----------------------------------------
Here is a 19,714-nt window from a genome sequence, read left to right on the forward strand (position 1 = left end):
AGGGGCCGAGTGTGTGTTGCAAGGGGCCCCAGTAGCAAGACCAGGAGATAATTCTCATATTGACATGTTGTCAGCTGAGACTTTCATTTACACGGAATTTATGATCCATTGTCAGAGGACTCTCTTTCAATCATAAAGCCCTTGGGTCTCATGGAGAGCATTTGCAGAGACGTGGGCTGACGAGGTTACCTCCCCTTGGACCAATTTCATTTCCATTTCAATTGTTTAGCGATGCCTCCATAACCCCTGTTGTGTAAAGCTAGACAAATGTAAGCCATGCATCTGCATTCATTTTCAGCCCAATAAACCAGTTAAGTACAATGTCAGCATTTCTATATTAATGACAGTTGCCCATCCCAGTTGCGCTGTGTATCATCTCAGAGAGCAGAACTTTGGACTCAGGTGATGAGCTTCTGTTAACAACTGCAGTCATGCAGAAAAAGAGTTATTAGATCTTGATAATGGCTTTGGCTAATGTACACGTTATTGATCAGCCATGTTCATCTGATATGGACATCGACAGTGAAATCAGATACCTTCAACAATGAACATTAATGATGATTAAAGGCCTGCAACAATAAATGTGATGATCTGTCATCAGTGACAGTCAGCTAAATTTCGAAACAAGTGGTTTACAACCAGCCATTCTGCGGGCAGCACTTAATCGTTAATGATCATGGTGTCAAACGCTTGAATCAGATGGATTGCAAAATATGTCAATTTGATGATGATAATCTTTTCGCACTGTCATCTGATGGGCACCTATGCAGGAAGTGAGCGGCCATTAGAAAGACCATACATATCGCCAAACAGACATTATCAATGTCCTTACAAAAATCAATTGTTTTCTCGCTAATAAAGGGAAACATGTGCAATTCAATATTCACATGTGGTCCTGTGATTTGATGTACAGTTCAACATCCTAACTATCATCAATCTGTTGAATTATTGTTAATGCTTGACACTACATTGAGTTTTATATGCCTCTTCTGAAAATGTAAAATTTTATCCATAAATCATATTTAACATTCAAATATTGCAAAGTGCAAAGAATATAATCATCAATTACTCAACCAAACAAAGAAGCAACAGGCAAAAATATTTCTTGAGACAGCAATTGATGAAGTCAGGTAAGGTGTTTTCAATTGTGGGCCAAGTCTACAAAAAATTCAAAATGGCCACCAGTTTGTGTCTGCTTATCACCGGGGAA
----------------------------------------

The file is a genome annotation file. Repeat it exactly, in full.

Here is a 19,714-nt window from a genome sequence, read left to right on the forward strand (position 1 = left end):
AGGGGCCGAGTGTGTGTTGCAAGGGGCCCCAGTAGCAAGACCAGGAGATAATTCTCATATTGACATGTTGTCAGCTGAGACTTTCATTTACACGGAATTTATGATCCATTGTCAGAGGACTCTCTTTCAATCATAAAGCCCTTGGGTCTCATGGAGAGCATTTGCAGAGACGTGGGCTGACGAGGTTACCTCCCCTTGGACCAATTTCATTTCCATTTCAATTGTTTAGCGATGCCTCCATAACCCCTGTTGTGTAAAGCTAGACAAATGTAAGCCATGCATCTGCATTCATTTTCAGCCCAATAAACCAGTTAAGTACAATGTCAGCATTTCTATATTAATGACAGTTGCCCATCCCAGTTGCGCTGTGTATCATCTCAGAGAGCAGAACTTTGGACTCAGGTGATGAGCTTCTGTTAACAACTGCAGTCATGCAGAAAAAGAGTTATTAGATCTTGATAATGGCTTTGGCTAATGTACACGTTATTGATCAGCCATGTTCATCTGATATGGACATCGACAGTGAAATCAGATACCTTCAACAATGAACATTAATGATGATTAAAGGCCTGCAACAATAAATGTGATGATCTGTCATCAGTGACAGTCAGCTAAATTTCGAAACAAGTGGTTTACAACCAGCCATTCTGCGGGCAGCACTTAATCGTTAATGATCATGGTGTCAAACGCTTGAATCAGATGGATTGCAAAATATGTCAATTTGATGATGATAATCTTTTCGCACTGTCATCTGATGGGCACCTATGCAGGAAGTGAGCGGCCATTAGAAAGACCATACATATCGCCAAACAGACATTATCAATGTCCTTACAAAAATCAATTGTTTTCTCGCTAATAAAGGGAAACATGTGCAATTCAATATTCACATGTGGTCCTGTGATTTGATGTACAGTTCAACATCCTAACTATCATCAATCTGTTGAATTATTGTTAATGCTTGACACTACATTGAGTTTTATATGCCTCTTCTGAAAATGTAAAATTTTATCCATAAATCATATTTAACATTCAAATATTGCAAAGTGCAAAGAATATAATCATCAATTACTCAACCAAACAAAGAAGCAACAGGCAAAAATATTTCTTGAGACAGCAATTGATGAAGTCAGGTAAGGTGTTTTCAATTGTGGGCCAAGTCTACAAAAAATTCAAAATGGCCACCAGTTTGTGTCTGCTTATCACCGGGGAA